YOU know you’re a nerd when your big sister gives you a 1954 Ordnance Survey map of Huddersfield for Christmas – and you’re delighted at the thoughtful gift.
It’s fascinating to look at this musty document and see how the town has changed in the last 60 years.
When you see blue on the 1954 map it indicates a river, a canal or a reservoir – not a motorway. There’s no M62 going through the area and no ring road in the town centre either.
The landscape of Huddersfield in 1954 is also dotted with lots of strange things called mills and collieries.
These differences, while interesting, are unsurprising. But the changes in place names in the last 60 years were more intriguing.
The old map of the town shows that several areas have slipped from two words to one since 1954 – Wilber Lee, Thongs Bridge and Birds Edge.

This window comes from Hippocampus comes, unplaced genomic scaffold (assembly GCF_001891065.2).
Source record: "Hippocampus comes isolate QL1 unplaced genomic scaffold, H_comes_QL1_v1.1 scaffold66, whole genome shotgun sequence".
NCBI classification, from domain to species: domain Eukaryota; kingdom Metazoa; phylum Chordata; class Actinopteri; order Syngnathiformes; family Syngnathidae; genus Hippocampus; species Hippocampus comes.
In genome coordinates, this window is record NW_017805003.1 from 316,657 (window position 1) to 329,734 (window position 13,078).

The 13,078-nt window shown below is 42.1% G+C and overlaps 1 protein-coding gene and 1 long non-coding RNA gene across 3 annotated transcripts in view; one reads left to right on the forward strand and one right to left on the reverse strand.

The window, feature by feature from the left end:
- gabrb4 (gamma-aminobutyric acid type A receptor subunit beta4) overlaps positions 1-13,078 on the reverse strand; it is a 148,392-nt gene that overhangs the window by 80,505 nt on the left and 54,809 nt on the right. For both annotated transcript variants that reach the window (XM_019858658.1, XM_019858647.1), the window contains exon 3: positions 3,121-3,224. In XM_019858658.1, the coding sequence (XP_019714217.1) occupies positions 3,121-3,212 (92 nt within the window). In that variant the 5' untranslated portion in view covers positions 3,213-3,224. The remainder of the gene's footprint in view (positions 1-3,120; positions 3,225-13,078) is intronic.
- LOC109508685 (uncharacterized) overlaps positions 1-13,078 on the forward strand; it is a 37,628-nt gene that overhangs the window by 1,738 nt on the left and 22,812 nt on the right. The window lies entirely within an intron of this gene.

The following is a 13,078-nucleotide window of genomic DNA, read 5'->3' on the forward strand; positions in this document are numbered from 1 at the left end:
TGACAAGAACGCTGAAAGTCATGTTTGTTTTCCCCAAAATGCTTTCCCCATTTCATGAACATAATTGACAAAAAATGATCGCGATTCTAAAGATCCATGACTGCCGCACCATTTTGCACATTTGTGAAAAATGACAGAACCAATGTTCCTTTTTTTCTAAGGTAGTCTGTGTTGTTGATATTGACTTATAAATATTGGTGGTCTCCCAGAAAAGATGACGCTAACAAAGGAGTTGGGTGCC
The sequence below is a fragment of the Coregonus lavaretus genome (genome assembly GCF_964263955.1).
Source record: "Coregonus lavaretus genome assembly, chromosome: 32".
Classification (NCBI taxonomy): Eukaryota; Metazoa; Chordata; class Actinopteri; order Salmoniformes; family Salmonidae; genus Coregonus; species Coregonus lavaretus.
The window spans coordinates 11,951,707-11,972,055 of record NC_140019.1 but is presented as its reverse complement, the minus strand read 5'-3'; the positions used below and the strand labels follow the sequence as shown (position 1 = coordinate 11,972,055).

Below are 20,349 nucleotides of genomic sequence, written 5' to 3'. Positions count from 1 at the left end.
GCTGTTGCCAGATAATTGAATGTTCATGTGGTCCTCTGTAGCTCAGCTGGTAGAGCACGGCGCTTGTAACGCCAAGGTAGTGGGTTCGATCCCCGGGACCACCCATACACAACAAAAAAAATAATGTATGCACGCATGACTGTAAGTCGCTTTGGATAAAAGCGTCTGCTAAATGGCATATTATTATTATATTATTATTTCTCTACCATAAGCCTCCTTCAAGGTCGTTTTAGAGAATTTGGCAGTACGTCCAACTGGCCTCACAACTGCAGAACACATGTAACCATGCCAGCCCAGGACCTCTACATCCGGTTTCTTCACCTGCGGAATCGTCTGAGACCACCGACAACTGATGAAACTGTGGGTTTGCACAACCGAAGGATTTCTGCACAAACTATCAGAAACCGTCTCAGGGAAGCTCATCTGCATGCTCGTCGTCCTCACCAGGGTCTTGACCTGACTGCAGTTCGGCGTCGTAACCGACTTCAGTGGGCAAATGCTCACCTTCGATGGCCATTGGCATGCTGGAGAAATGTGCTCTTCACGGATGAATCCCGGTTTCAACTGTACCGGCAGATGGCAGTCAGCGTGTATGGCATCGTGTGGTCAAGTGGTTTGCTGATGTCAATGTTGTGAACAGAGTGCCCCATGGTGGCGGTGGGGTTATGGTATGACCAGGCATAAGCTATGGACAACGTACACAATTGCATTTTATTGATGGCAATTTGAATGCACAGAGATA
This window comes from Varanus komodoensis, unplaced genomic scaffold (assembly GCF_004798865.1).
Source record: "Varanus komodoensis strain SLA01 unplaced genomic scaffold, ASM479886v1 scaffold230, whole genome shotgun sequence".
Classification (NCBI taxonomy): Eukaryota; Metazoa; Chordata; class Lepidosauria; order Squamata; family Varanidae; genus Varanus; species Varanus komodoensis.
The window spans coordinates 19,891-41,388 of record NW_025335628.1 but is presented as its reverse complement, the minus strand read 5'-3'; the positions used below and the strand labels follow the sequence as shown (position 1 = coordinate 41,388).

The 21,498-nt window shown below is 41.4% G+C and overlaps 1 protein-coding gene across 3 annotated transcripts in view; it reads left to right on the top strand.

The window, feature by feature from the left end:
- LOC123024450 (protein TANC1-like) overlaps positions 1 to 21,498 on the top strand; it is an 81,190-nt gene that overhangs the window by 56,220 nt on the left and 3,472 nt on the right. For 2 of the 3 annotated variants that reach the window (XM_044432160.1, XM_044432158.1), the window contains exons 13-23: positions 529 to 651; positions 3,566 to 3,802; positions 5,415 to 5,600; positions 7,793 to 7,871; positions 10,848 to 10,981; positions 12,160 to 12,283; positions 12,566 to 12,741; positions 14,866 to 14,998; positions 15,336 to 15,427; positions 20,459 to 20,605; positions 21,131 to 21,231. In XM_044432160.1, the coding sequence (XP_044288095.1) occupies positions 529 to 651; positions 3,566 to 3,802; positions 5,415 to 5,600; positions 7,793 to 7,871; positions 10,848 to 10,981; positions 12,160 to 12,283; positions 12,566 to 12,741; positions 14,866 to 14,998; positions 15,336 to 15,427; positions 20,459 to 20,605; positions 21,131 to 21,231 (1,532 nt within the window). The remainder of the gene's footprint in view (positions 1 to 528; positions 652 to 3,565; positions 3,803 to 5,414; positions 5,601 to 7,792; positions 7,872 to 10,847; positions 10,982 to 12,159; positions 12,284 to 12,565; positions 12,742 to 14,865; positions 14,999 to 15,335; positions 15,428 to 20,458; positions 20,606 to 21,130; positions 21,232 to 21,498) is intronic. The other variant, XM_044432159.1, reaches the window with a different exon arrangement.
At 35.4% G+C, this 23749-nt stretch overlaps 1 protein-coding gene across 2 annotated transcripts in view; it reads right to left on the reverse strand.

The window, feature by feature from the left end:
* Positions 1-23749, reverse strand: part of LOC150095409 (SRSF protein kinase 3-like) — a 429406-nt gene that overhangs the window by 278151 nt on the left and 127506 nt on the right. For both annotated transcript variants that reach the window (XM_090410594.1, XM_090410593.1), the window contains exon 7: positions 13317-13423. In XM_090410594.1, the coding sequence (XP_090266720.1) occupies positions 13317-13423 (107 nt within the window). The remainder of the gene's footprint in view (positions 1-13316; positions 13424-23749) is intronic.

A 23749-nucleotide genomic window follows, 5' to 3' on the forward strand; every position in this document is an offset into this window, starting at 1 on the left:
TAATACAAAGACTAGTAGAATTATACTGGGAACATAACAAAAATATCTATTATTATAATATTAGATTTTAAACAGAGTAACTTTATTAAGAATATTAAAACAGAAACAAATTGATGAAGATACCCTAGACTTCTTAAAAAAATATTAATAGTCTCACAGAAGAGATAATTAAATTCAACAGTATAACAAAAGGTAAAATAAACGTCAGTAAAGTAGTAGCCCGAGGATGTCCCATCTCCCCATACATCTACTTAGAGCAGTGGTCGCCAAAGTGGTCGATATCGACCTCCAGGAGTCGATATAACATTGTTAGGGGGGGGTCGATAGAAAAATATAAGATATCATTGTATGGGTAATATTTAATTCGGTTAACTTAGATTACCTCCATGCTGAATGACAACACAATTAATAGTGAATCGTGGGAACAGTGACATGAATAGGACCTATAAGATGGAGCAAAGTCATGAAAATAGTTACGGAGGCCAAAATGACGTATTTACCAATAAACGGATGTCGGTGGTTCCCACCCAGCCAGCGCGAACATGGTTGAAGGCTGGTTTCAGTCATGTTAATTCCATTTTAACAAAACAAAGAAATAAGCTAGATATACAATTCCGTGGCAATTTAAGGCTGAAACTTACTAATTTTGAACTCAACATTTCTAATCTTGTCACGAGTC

And there’s one part of Huddersfield which has lost a vowel within the last six decades.
You may recall a few weeks ago I asked whether the area near Birkby and Birchencliffe was known as Grimescar or Grimscar.
I still haven’t got a definitive answer to that one despite the best efforts of several readers.
But, with that can of worms still crawling round the table, I’ve decided to open another tin.
My 1954 map refers to an area outside Slaithwaite as Linguards Wood rather than Lingards Wood.
Which prompts the obvious question: Who Linguards the Lingards?